Bookcase: Gender Hurts, by Sheila Jeffreys

 

Sheila Jeffreys, author of Gender Hurts

I recently delved into Sheila Jeffrey’s’s book Gender Hurts:  A Feminist Perspective on Transgenderism.  Jeffreys is a professor at the School of Social and Political Sciences at the University of Melbourne in Australia. She identifies as a radical feminist.  I certainly don’t.

However, as I mentioned in my last post and in my August 27 Federalist piece here, her perspective overlaps with mine when it comes to the phenomenon of “gender identity.”  She sees the current obsession with gender identity as harmful.  So do I.  She views the transitioning of children as a human rights violation.  So do I.  She recognizes that sex change surgery is a form of genital mutilation.  So do I.  

She also recognizes that transgender law threatens to dismantle women-only spaces that are critical to helping women feel and be safe.  It hurts people within families who must completely discard their close relationships with their spouse, children, siblings or parents in order to accommodate a fantasy that often requires they walk on eggshells.  And Jeffreys is dead right that any discussion of the above is being silenced through bullying techniques of an hyper-activist transgender lobby that insists the entire world get with their program, no questions asked. And indeed this lobby is actually dominated by “trans-women” who are primarily heterosexual males “identifying” as lesbians. 

I am grateful to Jeffreys for publishing Gender Hurts at such a critical time, as we work to untangle this strange web of deception in the culture. She presents many crucial facts about transgenderism, including the regret felt by survivors, those who go back to identifying with their birth sex.  In discussing the psychological basis of “gender dysphoria” she refers to the work of Paul McHugh, the psychiatrist who shut down the gender identity clinic at Johns Hopkins University and the British psychiatrist Az Hakeem who has worked hard to make sure that patients are fully informed before they consent to any kind of treatment.

I part ways with Jeffreys on her radical feminist/lesbian perspective that basically identifies male misogyny as the root of all oppression of women.  (She objects to gender identity because she believes it reinforces harmful stereotypes rather than diminishing them.  I see her point there, but it’s not the whole point.)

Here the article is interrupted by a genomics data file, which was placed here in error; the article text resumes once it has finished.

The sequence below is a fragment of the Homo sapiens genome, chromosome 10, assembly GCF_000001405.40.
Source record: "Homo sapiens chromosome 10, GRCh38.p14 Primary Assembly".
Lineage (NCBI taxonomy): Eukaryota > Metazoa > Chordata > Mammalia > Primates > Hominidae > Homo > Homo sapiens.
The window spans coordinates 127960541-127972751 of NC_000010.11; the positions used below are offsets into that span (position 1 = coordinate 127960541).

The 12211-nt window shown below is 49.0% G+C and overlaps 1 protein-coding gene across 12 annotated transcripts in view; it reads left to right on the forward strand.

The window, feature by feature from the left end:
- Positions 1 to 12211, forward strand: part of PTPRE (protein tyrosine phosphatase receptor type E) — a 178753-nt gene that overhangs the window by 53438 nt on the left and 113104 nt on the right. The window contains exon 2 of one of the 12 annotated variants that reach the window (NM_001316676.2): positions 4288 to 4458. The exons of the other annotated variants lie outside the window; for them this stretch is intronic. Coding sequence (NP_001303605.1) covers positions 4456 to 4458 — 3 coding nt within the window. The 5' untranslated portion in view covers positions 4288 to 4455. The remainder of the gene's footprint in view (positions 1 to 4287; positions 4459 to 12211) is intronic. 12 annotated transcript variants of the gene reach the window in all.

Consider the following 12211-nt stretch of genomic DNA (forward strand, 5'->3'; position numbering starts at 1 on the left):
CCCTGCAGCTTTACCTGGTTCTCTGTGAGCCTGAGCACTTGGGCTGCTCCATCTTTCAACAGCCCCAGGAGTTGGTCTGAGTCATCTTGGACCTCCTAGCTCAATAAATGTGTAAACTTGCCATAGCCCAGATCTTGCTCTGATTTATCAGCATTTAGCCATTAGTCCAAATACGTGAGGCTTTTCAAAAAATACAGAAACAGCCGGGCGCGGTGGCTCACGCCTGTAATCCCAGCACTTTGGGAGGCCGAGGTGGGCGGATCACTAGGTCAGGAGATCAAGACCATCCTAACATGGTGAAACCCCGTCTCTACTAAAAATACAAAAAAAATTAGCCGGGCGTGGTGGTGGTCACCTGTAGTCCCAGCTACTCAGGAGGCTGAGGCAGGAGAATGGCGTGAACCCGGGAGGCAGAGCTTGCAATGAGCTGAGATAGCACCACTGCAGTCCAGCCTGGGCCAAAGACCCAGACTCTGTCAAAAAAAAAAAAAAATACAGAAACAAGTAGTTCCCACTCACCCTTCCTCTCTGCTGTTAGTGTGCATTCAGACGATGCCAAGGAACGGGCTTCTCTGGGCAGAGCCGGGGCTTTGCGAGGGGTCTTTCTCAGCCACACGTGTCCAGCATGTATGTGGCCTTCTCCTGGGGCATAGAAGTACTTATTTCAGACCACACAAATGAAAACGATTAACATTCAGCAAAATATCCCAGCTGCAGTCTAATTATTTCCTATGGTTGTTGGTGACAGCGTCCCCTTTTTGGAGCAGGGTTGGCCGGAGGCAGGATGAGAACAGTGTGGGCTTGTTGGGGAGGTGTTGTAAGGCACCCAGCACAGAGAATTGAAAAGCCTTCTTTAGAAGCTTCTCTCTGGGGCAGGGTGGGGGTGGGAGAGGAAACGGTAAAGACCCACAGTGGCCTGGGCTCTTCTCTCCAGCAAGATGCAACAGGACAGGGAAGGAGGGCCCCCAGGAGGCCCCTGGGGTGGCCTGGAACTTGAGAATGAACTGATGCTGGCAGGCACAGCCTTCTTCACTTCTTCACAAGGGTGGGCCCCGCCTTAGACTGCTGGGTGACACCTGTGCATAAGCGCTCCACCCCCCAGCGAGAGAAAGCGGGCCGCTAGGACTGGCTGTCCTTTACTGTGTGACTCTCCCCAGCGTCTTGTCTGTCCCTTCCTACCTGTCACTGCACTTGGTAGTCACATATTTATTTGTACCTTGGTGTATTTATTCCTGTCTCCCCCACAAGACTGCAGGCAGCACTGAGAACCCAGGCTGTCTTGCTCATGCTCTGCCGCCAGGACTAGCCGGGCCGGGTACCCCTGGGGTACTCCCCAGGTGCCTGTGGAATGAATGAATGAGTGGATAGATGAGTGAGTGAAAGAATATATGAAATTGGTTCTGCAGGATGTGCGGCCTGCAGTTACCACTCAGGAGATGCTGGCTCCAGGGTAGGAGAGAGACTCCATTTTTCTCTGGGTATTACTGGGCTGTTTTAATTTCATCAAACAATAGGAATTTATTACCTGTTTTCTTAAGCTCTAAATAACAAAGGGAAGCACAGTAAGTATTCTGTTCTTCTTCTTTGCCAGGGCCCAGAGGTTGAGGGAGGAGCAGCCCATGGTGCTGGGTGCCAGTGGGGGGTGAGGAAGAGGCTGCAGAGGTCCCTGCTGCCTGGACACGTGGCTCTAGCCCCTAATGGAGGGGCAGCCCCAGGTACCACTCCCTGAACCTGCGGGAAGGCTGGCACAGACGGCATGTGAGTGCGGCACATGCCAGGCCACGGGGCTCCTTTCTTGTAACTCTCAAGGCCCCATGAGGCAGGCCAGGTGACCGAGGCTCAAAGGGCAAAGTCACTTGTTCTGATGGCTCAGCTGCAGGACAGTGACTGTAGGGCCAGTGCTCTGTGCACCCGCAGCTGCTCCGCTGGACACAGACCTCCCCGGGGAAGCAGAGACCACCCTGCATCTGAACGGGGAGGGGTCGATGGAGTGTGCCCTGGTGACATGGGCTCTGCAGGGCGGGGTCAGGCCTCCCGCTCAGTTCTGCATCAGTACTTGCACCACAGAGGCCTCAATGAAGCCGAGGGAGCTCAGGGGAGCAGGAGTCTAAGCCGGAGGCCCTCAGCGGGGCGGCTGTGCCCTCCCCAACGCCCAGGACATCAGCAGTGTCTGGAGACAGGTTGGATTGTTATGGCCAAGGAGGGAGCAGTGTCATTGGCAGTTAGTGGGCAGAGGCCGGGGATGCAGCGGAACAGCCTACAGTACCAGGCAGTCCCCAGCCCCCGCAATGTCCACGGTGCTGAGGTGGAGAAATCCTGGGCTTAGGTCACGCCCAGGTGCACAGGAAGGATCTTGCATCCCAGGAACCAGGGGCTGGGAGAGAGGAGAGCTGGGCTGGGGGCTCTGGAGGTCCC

I’ll  go out on a limb and say just one thing about “male oppression.”  I don’t believe it comes from maleness as much as it comes from being human and looking for acceptance and status.  That’s what drives a lot of aggression, male or otherwise.  And if there’s a sorting system for dominance, it’s much more pronounced among males themselves than between males and females. Violent alpha males dictate their ill will and their terms onto all other males.  In so doing, they can then inflict their violence onto everybody else.  That’s why central planning is so lousy.  A few aggressive folks at the top, usually men and their female enablers — with few opportunities for anybody else.  If you want to see “patriarchy” in action, communism’s your man.  The Gloria Steinem wing of feminism basically acquiesces to men who behave badly and it serves the scheme of centralized power. Their basic litmus test is abortion.

In essence, I think a big part of the battle is about making sure the right men win, as well as the right women. Which means that all women of goodwill band with all men of goodwill and create a better world for all of humanity.

But I’m glad to see Sheila Jeffreys challenging the hackneyed Steinem brand of feminism and the nasty gender politics that come with it, even if I don’t accept the whole framework of Jeffreys’ logic.  Gender Hurts, published just this year, is creating a very welcome earthquake in the conversation about transgenderism.

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